I had the impression there hadn’t been many nature sightings this month but as I loaded my photos onto the computer, I smiled. There was a multitude of images of new life – mandarin ducklings, teenage goosanders, and mallard ducklings at all stages of growth.
I’ve also seen an otter this month, but as usual was too excited to pick up my camera, it was all over in a flash. Most of these sightings are on my early morning walk down to the river with Selkie, where sometimes she hinders rather than helps the process of observation – as today bounding into the river to chase the ducklings. But it’s a lovely time of day when few people are around, and I never quite know what I will see. The morning routine of walking before breakfast and the first Centering Prayer meditation practice of the day is a beautiful start to the day, trying to do it before checking my ipad for the latest in our national drama.
One local friend wrote an email to a group of her friends about her distress following the referendum result. It pushed me into asking myself, what do I think beyond all the pros and cons, ins and outs, ups and downs of this surprising situation we find ourselves in here in the UK. What is my response at a deeper level than being a “remainer”? After watching an awful lot about it in the media, with interviews up and down the country, preparing to write this piece I was reminded of Richard Rohr writing about the importance of the “task within the task”.
An interviewee in Hartlepool struck me as crazy at first, saying all recent immigrants should be “sent back”. But this is her world, in a place where unemployment is high, re-employment unlikely, and low income the norm. Her fear was of what little she had being taken away. It’s taken me a while to admit that there was some fear behind my decision to vote the way I did. On the surface I have very little in common with that person, but both of us in different ways were hooked by the fear-mongering that was rife on both sides of the argument. The important thing here is knowing when we are hooked.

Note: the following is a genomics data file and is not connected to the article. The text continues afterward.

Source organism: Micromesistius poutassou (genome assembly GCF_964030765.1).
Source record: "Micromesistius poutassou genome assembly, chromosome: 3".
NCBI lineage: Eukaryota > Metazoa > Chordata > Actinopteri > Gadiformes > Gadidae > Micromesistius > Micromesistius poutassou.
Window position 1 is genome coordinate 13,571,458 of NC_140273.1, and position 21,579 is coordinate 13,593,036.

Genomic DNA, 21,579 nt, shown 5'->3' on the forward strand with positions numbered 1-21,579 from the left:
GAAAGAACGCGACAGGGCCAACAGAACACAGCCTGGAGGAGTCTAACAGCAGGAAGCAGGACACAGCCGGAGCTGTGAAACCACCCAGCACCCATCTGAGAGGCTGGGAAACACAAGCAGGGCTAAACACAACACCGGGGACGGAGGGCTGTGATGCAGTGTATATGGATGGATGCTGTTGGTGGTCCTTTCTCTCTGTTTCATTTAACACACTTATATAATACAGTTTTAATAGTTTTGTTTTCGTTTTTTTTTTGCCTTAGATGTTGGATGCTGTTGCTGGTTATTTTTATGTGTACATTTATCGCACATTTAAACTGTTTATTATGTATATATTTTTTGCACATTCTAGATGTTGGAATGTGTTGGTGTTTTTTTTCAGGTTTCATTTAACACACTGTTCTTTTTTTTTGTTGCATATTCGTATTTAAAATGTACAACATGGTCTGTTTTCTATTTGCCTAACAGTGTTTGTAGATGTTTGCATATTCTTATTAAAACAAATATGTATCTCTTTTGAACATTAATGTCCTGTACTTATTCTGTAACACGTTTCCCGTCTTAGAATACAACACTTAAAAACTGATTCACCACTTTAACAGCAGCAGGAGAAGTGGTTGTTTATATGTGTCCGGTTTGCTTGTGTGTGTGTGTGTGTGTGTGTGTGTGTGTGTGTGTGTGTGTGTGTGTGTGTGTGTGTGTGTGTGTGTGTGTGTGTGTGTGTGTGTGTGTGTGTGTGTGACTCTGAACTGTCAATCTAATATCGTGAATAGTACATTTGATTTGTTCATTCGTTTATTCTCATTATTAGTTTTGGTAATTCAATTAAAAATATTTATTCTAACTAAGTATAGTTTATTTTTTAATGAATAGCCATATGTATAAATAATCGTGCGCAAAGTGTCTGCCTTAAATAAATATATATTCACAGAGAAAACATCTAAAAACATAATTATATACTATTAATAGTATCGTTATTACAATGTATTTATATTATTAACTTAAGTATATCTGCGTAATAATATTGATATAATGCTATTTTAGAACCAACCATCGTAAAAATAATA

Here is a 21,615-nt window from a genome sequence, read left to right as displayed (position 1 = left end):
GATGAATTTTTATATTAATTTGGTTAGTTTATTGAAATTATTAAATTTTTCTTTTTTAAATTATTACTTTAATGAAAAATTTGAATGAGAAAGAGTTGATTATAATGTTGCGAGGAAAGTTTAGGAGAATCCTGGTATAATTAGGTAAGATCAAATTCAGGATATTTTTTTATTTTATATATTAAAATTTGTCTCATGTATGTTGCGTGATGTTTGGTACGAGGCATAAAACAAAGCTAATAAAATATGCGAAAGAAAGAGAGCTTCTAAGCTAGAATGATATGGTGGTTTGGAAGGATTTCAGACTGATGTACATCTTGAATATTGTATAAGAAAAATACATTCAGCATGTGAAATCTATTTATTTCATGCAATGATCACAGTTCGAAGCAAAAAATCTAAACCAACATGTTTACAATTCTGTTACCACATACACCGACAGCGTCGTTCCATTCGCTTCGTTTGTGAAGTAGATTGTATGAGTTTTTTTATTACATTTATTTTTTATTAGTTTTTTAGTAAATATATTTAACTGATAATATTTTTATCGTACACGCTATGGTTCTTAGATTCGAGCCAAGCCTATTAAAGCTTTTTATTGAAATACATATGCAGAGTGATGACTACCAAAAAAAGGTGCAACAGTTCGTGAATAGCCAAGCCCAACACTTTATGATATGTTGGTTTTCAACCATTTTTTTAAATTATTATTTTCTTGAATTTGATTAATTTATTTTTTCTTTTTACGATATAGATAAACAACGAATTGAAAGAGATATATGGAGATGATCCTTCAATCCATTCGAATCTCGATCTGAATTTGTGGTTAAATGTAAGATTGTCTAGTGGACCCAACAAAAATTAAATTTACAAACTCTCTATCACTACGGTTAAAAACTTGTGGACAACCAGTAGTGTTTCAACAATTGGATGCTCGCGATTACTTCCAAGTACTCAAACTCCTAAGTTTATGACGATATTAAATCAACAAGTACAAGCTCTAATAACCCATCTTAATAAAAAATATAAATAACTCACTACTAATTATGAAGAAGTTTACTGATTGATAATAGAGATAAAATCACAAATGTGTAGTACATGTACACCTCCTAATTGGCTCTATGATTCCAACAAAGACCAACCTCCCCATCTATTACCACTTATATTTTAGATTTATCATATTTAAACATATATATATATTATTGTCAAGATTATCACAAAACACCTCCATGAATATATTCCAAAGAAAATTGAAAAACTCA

If we are on a spiritual path, and believe in the unity of all beings, we have to find a way to live with and embrace difference and that takes honest self-reflection especially at a time like this. It is that which enables us to understand difference in others. So, whilst being deeply engaged with the process that is going on, mind and heart, I think the “task within the task” is to also find a way to let go, detach from our strong views, and find a way into the space beneath all that, which is a place of centredness and unity within. That is what we can take to the table in listening to the debate that is going on, rather than our entrenched position. It’s a slow, sometimes painful, but most necessary process.
The way I’ve discovered to do this is through Centering Prayer, which is simply an exercise twice a day in letting go of my small mindedness, my egocentric views, my outraged feelings, in order to sink into a wider, more spacious, place. Some would call it a God space, whatever name you give, it’s the place where I and all that I’m attached to, takes a back seat and allows something else to be present. That something is not another feeling or image or experience to attach to.
Richard Rohr said “Contemplative prayer is the change that changes everything. It’s not telling you what to see, but teaching you how to see…. When you move to the level of the divine mind, the mind of Christ, you know it’s not all about you. In fact, it’s all about God. And you will soon find yourself loving all that God loves – which is going to be an ever widening circle of realisations and love”.
I don’t think this negates action, and I’m not advocating a passive approach to injustice wherever we find it – there are plenty of examples going on currently. But loving all that God loves is what enables us to move beyond “them and us” (brexiters and remainers, aswell as all the subtle undertones of immigrant and resident). The “task within the task” is to find that place within us.